Beograd, or Belgrade as it’s better known, while having a number of interesting sights and fascinating museums, felt like a place where you could just ‘be’, rather than having to always be ‘doing’ something.
I arrived in Beograd just after it got dark, and spent my first fifteen minutes in the city helping a hunched over old lady cross a bunch of different roads. I missed the tram I wanted and had to wait for another, and I hadn’t figured out how to buy a ticket – I was hoping that it was the same as in Nis, where a conductor sells you the ticket on the bus. It turned out that wasn’t the case, and the driver looked very confused when I asked for a ticket – he didn’t have them either and indicated I should get off the tram. I didn’t, and spent the next ten minutes worrying than an inspector would get on the tram and give me a fine. That didn’t happen so I was pleased with my fare-evading tram trip up the hill to the centre of town.
My main mission after finding the hostel was finding food, as I was starving – I’d bought a slice of burek at the bus station in Niš and had devoured that hours ago while trying not to fly headfirst down the aisle of the bus. I’d got the third-last ticket and thus the worst seat, especially when you’re left questioning whether the driver got his licence from Grand Theft Auto. [Probably not, as no grannies or skaters were run down on the way.] The guy working at the hostel, Marjan, recommended I go to Loki for a quick meal – my request had consisted of FOOD! NOW! and Loki was apparently ready to deliver this.
It was just around the corner, a little nondescript place that’s open 24 hours and is a bit of a Beograd institution. And quite rightly. There’s no English menu, and how much menu information you can get depends on who’s working and/or who else is waiting in the shop. As in Niš, I got lucky. This time one of the women spoke a bit of English and was reading things out to me. A man waiting for a burger threw in his two cents and was telling me that I absolutely HAD to get this burger – someone else disagreed and insisted I have something different. In the end I ordered a chicken fillet burger, and it came with a spicy feta cheese, cabbage, onion and some kind of sauce. It was everything I’d hoped for – actually, it was more. It was massive, and looking at it I thought there was no way in hell I was going to finish this giant burger. Turns out I was wrong…must have been even hungrier than I’d thought!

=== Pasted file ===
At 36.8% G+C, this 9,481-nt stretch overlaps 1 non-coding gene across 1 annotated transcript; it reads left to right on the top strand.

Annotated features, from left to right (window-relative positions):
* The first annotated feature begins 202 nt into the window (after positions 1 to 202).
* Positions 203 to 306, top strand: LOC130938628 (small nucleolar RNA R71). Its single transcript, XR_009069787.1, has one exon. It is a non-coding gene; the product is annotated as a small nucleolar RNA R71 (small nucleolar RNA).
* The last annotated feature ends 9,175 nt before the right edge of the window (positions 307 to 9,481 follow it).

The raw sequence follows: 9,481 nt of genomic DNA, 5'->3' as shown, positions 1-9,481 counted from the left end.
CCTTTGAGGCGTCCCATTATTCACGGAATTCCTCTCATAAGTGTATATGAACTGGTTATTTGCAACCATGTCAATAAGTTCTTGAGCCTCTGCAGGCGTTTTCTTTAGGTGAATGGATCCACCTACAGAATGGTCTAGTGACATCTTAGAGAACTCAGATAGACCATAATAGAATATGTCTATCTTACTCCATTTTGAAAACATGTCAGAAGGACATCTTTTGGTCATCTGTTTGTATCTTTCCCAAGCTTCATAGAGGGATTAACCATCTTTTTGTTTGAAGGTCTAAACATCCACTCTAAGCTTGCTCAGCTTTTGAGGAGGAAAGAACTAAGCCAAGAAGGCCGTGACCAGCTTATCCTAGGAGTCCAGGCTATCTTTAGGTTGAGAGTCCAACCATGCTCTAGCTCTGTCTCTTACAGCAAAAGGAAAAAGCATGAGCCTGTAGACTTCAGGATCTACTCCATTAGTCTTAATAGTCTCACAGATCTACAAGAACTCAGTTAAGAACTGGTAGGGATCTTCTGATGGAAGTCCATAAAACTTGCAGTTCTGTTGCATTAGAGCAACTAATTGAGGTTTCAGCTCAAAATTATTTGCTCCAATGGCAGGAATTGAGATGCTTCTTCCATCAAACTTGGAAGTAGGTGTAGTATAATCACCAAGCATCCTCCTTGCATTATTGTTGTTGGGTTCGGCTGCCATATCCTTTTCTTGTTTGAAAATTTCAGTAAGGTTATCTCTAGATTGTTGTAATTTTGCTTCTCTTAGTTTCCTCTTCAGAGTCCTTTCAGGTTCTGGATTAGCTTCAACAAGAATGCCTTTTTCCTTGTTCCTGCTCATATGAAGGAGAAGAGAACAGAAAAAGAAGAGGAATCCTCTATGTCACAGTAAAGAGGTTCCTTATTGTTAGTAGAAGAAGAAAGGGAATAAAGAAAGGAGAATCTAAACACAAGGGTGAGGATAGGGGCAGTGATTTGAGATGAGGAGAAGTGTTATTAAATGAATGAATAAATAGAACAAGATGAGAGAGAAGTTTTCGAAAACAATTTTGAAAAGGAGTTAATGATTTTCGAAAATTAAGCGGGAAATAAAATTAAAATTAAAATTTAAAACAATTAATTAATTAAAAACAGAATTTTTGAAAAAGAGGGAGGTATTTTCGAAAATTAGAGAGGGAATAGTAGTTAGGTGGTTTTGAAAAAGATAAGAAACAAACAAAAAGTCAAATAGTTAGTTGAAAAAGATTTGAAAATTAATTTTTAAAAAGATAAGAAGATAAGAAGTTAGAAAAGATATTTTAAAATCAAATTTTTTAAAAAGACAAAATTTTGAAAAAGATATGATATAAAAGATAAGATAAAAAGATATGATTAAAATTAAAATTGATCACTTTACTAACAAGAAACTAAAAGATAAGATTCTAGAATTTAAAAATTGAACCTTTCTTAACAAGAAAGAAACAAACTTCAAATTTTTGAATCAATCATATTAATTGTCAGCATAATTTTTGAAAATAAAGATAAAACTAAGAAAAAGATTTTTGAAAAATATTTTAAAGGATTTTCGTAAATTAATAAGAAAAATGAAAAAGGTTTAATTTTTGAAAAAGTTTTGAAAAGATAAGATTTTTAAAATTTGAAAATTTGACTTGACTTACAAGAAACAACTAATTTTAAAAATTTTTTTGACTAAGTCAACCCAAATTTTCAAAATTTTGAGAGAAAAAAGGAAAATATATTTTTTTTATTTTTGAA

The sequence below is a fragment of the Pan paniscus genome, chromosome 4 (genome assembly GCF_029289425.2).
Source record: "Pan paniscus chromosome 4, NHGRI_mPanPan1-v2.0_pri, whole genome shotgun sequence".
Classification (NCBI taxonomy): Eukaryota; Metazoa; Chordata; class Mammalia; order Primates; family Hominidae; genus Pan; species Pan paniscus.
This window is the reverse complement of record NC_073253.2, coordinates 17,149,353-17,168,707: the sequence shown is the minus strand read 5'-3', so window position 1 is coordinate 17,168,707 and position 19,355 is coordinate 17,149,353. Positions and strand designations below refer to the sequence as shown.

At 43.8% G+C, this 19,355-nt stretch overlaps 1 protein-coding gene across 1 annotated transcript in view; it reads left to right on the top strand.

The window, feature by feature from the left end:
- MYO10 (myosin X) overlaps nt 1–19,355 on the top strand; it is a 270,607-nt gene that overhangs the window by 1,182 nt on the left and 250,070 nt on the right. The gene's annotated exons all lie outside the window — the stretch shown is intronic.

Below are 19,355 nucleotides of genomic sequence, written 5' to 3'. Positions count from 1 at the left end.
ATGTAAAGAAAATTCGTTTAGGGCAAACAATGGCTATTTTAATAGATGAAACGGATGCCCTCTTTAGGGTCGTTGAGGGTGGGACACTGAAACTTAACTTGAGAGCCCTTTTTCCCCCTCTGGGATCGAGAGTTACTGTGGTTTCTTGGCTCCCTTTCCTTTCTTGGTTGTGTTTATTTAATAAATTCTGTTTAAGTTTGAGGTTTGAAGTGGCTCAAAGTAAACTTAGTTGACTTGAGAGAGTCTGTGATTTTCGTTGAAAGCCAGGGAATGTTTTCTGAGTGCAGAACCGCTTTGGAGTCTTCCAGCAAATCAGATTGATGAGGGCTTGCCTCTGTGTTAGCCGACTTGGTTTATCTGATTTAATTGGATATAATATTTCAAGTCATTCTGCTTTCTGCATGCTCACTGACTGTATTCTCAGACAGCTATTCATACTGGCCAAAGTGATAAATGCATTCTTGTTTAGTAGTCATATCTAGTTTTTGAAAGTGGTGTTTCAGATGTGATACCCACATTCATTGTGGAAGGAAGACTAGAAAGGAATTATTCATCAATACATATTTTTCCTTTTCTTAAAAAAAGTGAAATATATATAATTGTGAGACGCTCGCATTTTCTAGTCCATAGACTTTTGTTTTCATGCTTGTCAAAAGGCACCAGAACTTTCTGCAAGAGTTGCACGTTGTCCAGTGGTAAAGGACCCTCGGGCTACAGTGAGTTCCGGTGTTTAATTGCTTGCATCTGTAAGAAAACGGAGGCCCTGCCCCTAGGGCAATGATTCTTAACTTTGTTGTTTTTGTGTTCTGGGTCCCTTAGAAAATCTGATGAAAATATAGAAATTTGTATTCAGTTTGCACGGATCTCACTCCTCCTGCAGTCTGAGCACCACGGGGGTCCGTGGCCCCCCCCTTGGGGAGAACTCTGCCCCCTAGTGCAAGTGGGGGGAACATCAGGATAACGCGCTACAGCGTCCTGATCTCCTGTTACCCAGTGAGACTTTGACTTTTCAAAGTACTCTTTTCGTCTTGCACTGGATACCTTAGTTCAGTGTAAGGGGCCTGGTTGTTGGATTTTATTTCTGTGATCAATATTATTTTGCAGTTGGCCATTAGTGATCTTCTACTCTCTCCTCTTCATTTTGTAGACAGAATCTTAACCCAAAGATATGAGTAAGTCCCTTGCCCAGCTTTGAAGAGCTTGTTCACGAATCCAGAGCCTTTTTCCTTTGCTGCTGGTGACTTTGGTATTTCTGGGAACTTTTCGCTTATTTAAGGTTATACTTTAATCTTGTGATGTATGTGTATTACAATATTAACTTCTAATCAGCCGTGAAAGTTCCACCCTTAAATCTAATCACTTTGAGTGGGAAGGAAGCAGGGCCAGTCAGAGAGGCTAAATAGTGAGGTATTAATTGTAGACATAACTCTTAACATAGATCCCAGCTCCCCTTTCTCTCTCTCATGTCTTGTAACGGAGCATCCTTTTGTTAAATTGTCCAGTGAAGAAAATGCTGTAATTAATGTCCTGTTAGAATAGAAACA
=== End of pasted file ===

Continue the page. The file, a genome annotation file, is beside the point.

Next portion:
The next day I did the free walking tour. It was interesting enough, although when it comes down to it there’s not really all that much to see in Beograd. What I found interesting was that the guide, when talking about history, focussed almost entirely on the period when Serbia was part of the Ottoman Empire, talking about all the atrocities perpetrated by the Turks against the Serbs. No mention was made of recent history, and direct questions about it were directly ignored despite being told to ask any questions we may have.
The closest she got was mentioning that there was a street with some buildings that NATO had bombed in 1999. When I asked her why NATO bombed Beograd in 1999, she reluctantly said that it was because they thought Serbia was attacking Bosnia. [The 1999 bombings had nothing to do with Bosnia and related to the Kosovo War.] It’s something that I found people in Serbia don’t talk about, which was a little bit of a disappointment as I would have liked to hear the Serbian perspective – there’s always two sides to every story, and when it comes to the Balkans I swiftly discovered that there’s usually far more than that. She did talk a little bit about the reaction of people in Beograd when they found out that NATO intended to blow up the bridges linking parts of the city – rather than hide, thousands of people gathered on the bridges, wearing tshirts with targets on them and throwing parties there to help save their bridges. And it worked.